ITALIAN SOUNDING: A THREAT TO ITALIAN PRODUCERS
The Italian spirit and Italian products have always been highly appreciated abroad and, as regards the food sector, it is well known how much the value of Italian cuisine is recognized all over the world. Italian food, together with French and Spanish food, is the most popular (Brand Finance Food & Drinks, 2021). However, as much as they appreciate Italian cuisine, foreign consumers struggle to recognize the difference between a food produced in Italy and a food with just an Italian name. This is the renowned phenomenon “Italian Sounding” (literally: “Italian sound”) which, according to data collected by customs in the last year, has caused damage of over 100 billion.
Italian Sounding: what is it and why it is so widespread
By Italian Sounding we mean the use of names, logos, colors and even slogans that recall the Italian spirit and which are used to push the sales of products that actually have nothing of Italian. This phenomenon affects various food categories: cured meats and cheeses, wines, preserves, up to pasta, sauces and oil. For example, among the most imitated Italian cheeses we find Parmigiano Reggiano, Pecorino, Mozzarella di Bufala, Gorgonzola, Grana Padano and Asiago; among the cured meats there are San Daniele ham and salami, among the wines there are Prosecco and Chianti.
How important is the threat of Italian Sounding?
According to Coldiretti, there are several countries that copy Italian food, including: the United States and Canada, Australia, Russia, Germany. Analyzes on this phenomenon have shown that more than 2 out of 3 Italian products, in reality, have no real ties with Italy. However, it should also be specified that it has been estimated that only 10% of Italian Sounding is made up of products that can be identified as completely fake. All the others are products that recall Italy but which are easily recognizable for a foreign consumer as non-Italian. Therefore, consumers abroad are unlikely to be fooled, instead it happens more often that they purchase non-original “Italian” products in full awareness (the American Parmesan is an example) and that they do so because they do not perceive the difference with real products. Made in Italy. Sometimes, the mechanisms of the various distribution channels have some conditions of sale that are not very advantageous for the small-medium sized producer, who therefore needs to save on the purchase of raw materials. This can affect the final product, with the consequent risk of bringing lower quality products abroad proposed as “Italian excellence”.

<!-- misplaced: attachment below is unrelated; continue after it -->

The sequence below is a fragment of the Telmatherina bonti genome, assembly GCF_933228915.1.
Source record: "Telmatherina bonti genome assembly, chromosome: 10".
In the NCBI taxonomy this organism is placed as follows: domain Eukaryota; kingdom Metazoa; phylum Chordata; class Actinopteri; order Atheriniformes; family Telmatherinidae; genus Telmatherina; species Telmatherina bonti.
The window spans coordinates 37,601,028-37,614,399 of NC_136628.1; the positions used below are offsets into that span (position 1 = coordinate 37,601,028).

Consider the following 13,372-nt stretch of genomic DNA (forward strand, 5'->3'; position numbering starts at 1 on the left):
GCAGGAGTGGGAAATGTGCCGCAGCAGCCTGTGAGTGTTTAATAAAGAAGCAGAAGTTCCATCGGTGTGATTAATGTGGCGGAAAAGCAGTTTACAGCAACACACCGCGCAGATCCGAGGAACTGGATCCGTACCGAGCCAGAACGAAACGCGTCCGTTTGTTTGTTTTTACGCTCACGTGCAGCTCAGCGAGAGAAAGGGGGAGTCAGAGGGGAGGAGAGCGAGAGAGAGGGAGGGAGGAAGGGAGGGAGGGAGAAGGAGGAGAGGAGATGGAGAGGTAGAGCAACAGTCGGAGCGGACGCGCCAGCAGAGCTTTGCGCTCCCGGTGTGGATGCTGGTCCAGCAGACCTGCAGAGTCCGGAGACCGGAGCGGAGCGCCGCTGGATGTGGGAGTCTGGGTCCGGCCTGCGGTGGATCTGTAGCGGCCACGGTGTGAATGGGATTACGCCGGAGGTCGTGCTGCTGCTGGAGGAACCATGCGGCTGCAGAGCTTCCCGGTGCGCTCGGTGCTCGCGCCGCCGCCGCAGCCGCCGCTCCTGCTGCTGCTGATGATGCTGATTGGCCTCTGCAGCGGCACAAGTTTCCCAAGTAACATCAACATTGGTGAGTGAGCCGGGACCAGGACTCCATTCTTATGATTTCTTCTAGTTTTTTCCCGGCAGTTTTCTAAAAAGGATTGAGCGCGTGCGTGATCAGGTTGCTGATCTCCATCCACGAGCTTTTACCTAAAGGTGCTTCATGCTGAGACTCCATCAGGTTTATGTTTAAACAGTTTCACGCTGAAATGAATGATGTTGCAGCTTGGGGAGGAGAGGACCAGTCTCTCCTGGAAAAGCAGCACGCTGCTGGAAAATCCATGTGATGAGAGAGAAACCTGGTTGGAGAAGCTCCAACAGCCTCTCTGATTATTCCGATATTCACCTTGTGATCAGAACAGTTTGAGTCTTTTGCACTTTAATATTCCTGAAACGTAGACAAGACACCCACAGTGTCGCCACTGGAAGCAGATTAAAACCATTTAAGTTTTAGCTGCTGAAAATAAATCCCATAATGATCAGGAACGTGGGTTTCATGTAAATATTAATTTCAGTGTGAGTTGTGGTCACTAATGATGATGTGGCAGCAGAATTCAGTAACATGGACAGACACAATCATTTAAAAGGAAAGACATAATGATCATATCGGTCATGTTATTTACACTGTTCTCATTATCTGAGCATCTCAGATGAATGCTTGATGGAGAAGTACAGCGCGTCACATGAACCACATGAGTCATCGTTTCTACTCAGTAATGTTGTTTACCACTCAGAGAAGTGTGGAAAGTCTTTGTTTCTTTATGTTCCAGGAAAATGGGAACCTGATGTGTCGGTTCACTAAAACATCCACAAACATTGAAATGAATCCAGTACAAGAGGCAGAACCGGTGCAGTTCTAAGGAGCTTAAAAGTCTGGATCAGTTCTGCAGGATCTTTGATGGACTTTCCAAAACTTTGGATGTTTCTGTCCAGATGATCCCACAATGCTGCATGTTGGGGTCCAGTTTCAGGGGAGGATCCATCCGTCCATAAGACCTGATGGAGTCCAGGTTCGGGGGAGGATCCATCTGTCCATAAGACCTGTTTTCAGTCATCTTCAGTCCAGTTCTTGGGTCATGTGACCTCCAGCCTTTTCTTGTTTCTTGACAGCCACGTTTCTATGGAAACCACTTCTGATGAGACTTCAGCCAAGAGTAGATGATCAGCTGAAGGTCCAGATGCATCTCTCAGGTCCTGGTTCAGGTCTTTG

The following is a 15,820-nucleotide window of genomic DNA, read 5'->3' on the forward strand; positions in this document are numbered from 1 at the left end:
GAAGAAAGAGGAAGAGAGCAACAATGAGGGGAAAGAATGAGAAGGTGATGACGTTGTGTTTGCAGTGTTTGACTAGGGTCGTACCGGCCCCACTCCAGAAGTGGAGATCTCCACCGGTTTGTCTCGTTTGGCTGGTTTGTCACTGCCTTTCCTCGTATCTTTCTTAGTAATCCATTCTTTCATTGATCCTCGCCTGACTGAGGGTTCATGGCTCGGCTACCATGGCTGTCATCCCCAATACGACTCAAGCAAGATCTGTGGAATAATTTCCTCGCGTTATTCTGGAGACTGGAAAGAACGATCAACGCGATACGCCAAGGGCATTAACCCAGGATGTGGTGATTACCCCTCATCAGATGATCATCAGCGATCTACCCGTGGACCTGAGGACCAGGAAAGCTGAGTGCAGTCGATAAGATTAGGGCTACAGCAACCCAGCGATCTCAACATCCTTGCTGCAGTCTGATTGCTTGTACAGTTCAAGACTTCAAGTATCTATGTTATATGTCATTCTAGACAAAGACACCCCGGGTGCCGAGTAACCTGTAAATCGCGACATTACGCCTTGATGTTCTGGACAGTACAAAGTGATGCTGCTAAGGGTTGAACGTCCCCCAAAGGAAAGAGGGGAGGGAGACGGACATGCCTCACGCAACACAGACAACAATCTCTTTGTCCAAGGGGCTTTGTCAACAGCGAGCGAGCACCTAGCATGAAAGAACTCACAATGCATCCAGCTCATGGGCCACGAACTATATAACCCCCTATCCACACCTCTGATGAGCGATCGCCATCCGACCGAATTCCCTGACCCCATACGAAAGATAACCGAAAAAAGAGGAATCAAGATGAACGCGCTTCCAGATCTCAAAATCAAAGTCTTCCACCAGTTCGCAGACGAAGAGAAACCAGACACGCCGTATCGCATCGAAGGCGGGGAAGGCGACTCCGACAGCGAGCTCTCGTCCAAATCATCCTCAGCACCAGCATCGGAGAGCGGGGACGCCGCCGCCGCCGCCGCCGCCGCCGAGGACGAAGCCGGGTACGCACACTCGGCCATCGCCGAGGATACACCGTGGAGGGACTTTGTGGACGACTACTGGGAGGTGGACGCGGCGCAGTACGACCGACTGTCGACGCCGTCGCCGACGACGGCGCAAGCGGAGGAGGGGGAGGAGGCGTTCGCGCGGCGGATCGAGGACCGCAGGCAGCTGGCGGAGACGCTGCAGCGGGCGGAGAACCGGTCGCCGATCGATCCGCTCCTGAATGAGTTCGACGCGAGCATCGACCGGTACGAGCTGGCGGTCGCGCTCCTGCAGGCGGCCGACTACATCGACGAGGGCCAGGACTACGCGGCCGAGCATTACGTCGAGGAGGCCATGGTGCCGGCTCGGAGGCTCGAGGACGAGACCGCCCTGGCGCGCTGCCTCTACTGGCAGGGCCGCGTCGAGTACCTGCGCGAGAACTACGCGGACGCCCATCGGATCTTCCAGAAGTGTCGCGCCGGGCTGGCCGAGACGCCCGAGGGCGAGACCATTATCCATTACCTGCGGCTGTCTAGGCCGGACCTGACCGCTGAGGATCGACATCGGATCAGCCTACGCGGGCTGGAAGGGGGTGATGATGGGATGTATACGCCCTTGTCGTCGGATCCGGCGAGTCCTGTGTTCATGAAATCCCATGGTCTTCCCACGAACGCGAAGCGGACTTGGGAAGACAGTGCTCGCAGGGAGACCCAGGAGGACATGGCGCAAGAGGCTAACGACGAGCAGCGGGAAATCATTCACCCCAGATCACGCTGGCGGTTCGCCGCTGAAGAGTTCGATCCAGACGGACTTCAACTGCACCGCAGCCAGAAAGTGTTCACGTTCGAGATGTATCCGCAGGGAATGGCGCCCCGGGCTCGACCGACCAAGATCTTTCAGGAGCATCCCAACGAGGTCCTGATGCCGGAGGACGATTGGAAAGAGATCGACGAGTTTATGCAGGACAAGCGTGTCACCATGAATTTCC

In some cases, this phenomenon negatively impacts trust in foreign consumers. These, in fact, failing to perceive the difference between an Italian product and a product that “sounds” Italian, choose the latter because they perceive it as of similar quality but with a better price.
The solution: return to exporting only quality products
This situation, unfortunate as it may be, highlights the large margins of growth that Italian exports abroad could record, if one operates in terms of protecting the manufacturing companies and increasing the perceived value of Made in Italy products.